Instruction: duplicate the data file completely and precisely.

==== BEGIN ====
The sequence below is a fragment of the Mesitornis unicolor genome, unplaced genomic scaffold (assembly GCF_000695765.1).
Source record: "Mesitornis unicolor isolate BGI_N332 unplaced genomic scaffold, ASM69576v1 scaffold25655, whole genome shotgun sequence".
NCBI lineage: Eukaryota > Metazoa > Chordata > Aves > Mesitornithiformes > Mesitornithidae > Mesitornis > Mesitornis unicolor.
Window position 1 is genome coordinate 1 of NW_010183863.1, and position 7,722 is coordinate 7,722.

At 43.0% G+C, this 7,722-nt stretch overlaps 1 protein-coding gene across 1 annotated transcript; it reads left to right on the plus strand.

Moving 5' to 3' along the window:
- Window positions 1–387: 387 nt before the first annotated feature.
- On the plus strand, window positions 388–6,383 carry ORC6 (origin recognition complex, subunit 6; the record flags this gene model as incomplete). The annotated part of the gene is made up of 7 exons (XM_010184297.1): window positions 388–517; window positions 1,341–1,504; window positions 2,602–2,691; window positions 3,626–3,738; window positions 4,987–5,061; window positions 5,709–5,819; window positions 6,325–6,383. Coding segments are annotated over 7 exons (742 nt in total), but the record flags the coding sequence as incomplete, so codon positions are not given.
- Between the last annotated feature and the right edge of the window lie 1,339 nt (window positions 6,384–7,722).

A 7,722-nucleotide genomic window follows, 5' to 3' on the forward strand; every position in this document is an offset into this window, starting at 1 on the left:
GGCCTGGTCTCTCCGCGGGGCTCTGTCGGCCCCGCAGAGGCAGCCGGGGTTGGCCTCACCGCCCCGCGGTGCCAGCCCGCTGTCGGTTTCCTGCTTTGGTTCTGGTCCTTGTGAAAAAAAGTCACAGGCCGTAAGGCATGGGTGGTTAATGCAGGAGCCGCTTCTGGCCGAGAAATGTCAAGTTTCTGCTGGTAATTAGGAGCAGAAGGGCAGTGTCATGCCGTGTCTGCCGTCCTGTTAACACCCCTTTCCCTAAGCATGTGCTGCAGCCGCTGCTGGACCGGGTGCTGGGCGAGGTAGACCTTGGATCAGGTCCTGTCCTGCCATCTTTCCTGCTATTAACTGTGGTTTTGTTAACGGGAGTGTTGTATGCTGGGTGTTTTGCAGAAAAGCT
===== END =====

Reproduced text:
The sequence below is a fragment of the Mesitornis unicolor genome, unplaced genomic scaffold (assembly GCF_000695765.1).
Source record: "Mesitornis unicolor isolate BGI_N332 unplaced genomic scaffold, ASM69576v1 scaffold25655, whole genome shotgun sequence".
NCBI lineage: Eukaryota > Metazoa > Chordata > Aves > Mesitornithiformes > Mesitornithidae > Mesitornis > Mesitornis unicolor.
Window position 1 is genome coordinate 1 of NW_010183863.1, and position 7,722 is coordinate 7,722.

At 43.0% G+C, this 7,722-nt stretch overlaps 1 protein-coding gene across 1 annotated transcript; it reads left to right on the plus strand.

Moving 5' to 3' along the window:
- Window positions 1–387: 387 nt before the first annotated feature.
- On the plus strand, window positions 388–6,383 carry ORC6 (origin recognition complex, subunit 6; the record flags this gene model as incomplete). The annotated part of the gene is made up of 7 exons (XM_010184297.1): window positions 388–517; window positions 1,341–1,504; window positions 2,602–2,691; window positions 3,626–3,738; window positions 4,987–5,061; window positions 5,709–5,819; window positions 6,325–6,383. Coding segments are annotated over 7 exons (742 nt in total), but the record flags the coding sequence as incomplete, so codon positions are not given.
- Between the last annotated feature and the right edge of the window lie 1,339 nt (window positions 6,384–7,722).

A 7,722-nucleotide genomic window follows, 5' to 3' on the forward strand; every position in this document is an offset into this window, starting at 1 on the left:
GGCCTGGTCTCTCCGCGGGGCTCTGTCGGCCCCGCAGAGGCAGCCGGGGTTGGCCTCACCGCCCCGCGGTGCCAGCCCGCTGTCGGTTTCCTGCTTTGGTTCTGGTCCTTGTGAAAAAAAGTCACAGGCCGTAAGGCATGGGTGGTTAATGCAGGAGCCGCTTCTGGCCGAGAAATGTCAAGTTTCTGCTGGTAATTAGGAGCAGAAGGGCAGTGTCATGCCGTGTCTGCCGTCCTGTTAACACCCCTTTCCCTAAGCATGTGCTGCAGCCGCTGCTGGACCGGGTGCTGGGCGAGGTAGACCTTGGATCAGGTCCTGTCCTGCCATCTTTCCTGCTATTAACTGTGGTTTTGTTAACGGGAGTGTTGTATGCTGGGTGTTTTGCAGAAAAGCT